Finally, he heard a noise come from the hall. Renard was worked up enough to just decide to act. He stood up. He saw nothing. Then he heard the front door open. He dropped his blanket and headed to it. Before he got there it closed. It seemed as though he was right, and Mike was guilty, why else would he be leaving?. He got to the door and swung it open. He went outside, there was still a light drizzle but nothing serious. His cell phone in one hand, his knife in the other.

He saw Mike casually strolling down his driveway.

“Stop!”

Mike paused and turned around. “What exactly do you want me to stop for?”

“You killed Amy, you Bastard.”

“Did I?” The smile on his face as he said made Renard seethe with anger.

“I know you did.”

“I think you have the wrong guy there Renardo. I mean she was run off the road and then stabbed.”

“How would you even know that if you didn’t do it?” Renard asked as he made his way down the steps.

“I don’t know that, but I know two other things. You don’t have a car in the driveway and you’re holding a bloody knife.”

Renard was confused by the statement. He looked over and say that in fact his car was gone. It was there earlier, but now it was gone. But who would have? Then it dawned on him. He looked down at his phone, the description of the car in the accident fit his. He looked at Mike, “You stole my car?”

“Not really, you leave the front door to your house open, so I just helped myself to certain things.”

Renard looked down at the knife he was holding at the same time the power came back on and his outside lights lit up the yard. The knife was covered in blood. Not the old blood of filleted fish, but fresh, some of it still coagulating. When he grabbed it from the box it was by the handle. His thoughts were on Mike not the knife, he didn’t notice much of anything after he decided to act.

He dropped it from the sheer horror of the implications. By the time he looked back up Mike had disappeared down the street. Did he come here just to plant evidence? It didn’t matter, Renard knew he was neck deep in shit now. He ran back into his house.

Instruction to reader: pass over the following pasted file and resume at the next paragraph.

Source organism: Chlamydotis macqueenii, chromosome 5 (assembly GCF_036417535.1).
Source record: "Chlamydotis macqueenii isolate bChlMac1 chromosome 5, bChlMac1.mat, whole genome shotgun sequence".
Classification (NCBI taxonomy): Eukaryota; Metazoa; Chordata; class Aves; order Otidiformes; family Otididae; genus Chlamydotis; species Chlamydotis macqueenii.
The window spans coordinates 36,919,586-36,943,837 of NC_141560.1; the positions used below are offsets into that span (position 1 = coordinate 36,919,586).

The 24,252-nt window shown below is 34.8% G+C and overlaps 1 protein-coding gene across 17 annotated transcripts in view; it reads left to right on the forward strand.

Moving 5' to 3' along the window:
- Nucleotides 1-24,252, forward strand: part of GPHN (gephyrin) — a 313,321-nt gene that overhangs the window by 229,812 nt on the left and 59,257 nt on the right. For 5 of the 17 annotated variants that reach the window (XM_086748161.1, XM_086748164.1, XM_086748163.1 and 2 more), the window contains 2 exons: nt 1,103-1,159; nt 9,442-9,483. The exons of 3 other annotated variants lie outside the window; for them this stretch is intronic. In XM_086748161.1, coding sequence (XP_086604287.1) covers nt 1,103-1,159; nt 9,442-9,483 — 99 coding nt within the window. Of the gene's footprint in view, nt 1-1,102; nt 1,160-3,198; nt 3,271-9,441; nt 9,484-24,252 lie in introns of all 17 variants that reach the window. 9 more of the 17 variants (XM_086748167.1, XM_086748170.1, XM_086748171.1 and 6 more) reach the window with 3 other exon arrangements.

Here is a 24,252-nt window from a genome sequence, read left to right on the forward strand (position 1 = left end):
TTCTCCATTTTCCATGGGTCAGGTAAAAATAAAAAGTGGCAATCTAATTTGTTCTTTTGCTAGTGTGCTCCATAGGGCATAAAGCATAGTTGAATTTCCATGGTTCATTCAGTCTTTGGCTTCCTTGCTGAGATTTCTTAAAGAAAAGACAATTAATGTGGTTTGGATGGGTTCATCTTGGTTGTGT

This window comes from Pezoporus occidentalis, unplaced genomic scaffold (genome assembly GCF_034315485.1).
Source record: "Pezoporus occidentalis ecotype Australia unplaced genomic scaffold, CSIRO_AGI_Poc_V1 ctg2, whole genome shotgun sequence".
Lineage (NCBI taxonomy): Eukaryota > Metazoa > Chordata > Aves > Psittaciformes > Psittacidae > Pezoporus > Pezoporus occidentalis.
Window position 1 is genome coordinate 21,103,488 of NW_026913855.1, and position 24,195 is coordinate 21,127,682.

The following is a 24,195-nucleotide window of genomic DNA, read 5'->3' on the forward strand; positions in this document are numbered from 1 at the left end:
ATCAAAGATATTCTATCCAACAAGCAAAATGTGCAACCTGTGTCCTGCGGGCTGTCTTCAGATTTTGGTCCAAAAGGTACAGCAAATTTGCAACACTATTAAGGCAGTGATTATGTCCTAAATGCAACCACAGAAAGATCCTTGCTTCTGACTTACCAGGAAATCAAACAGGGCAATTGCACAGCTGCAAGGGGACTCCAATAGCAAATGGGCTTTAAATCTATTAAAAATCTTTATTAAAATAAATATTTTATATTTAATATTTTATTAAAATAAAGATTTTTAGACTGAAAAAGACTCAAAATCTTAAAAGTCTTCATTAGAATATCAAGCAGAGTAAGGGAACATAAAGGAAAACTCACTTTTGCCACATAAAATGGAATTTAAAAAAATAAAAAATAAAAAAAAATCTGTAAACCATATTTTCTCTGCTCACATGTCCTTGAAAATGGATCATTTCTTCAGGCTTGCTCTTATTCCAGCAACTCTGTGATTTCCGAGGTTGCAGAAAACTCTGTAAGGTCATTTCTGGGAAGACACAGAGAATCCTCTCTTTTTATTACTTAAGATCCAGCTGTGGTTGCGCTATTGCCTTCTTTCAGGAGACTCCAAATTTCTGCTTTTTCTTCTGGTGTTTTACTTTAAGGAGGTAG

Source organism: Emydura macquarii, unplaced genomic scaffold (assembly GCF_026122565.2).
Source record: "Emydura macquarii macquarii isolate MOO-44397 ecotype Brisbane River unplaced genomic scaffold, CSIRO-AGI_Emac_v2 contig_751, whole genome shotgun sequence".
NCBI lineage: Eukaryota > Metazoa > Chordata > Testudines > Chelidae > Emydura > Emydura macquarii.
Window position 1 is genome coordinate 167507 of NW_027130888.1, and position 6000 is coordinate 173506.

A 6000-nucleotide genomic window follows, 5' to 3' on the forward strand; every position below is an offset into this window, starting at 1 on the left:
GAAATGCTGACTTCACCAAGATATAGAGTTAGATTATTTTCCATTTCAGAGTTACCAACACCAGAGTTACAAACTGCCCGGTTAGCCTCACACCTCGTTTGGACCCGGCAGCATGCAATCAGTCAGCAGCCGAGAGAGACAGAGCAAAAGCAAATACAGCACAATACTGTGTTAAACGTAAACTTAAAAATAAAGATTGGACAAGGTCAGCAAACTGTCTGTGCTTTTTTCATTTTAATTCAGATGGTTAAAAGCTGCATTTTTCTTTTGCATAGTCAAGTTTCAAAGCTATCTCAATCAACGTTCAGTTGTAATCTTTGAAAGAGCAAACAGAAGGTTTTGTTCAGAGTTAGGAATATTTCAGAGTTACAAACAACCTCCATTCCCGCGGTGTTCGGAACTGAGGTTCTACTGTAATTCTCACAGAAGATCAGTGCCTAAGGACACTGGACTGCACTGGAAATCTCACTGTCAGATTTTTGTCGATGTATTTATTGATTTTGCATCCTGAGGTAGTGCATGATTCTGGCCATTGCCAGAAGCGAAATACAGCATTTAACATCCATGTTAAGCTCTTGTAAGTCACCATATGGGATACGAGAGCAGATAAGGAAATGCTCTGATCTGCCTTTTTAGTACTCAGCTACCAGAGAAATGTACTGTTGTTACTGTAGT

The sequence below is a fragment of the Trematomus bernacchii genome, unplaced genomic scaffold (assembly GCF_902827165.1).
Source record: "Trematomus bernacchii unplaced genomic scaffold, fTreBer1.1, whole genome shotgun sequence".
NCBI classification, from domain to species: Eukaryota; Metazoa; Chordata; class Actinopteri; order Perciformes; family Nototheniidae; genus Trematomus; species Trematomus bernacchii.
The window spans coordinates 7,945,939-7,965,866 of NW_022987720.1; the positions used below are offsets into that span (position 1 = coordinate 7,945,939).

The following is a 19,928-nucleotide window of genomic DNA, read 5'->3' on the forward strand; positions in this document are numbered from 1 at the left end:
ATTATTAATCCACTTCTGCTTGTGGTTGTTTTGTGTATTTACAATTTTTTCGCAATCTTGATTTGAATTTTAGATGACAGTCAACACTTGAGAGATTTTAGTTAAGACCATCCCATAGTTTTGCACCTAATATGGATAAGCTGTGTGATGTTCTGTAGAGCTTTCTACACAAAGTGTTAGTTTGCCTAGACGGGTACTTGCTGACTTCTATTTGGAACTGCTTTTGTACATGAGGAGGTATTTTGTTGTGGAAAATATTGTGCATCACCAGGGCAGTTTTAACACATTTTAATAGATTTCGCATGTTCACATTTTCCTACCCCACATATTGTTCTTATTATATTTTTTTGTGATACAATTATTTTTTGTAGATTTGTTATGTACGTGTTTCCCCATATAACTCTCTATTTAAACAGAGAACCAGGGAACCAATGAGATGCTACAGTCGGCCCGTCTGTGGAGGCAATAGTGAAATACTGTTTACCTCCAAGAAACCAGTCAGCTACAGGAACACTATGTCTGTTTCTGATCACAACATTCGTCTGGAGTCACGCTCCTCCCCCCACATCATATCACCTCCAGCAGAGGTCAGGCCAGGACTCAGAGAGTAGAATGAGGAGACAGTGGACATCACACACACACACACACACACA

He was going to make the son of a bitch pay. Up the stairs he went, and he started tossing things aside in the spare room. He finally found the gun. A box or two later he found the ammo. He quickly checked the handgun. It seemed okay, he loaded a magazine and then put some oil in it just to get it smooth. Then he rushed downstairs, he wasn’t sure how long it had been since he went to get the firearm, but he was sure he could catch up to Mike and make him pay.

The thing was he was so obsessed with it that he didn’t hear the sirens as they approached his house. When he ran out of his front door holding the gun and the cell phone everything took him by surprise. The cops were shouting for him to drop the weapon. It was all overwhelming. He went to look at his cell phone, he had to call someone for help. As soon as he raised a hand though the shots started.

Renard fell to the ground as he was hit. His cell phone bounced down the three steps that led from his yard to the porch. It landed perfectly so when he finished falling he could see the little screen that was just slightly tilted as it landed on a rock. The article he had been looking on had just updated. His picture was displayed at the top. As Renard’s eyes closed for the last time, he saw his phone go blank as the battery died.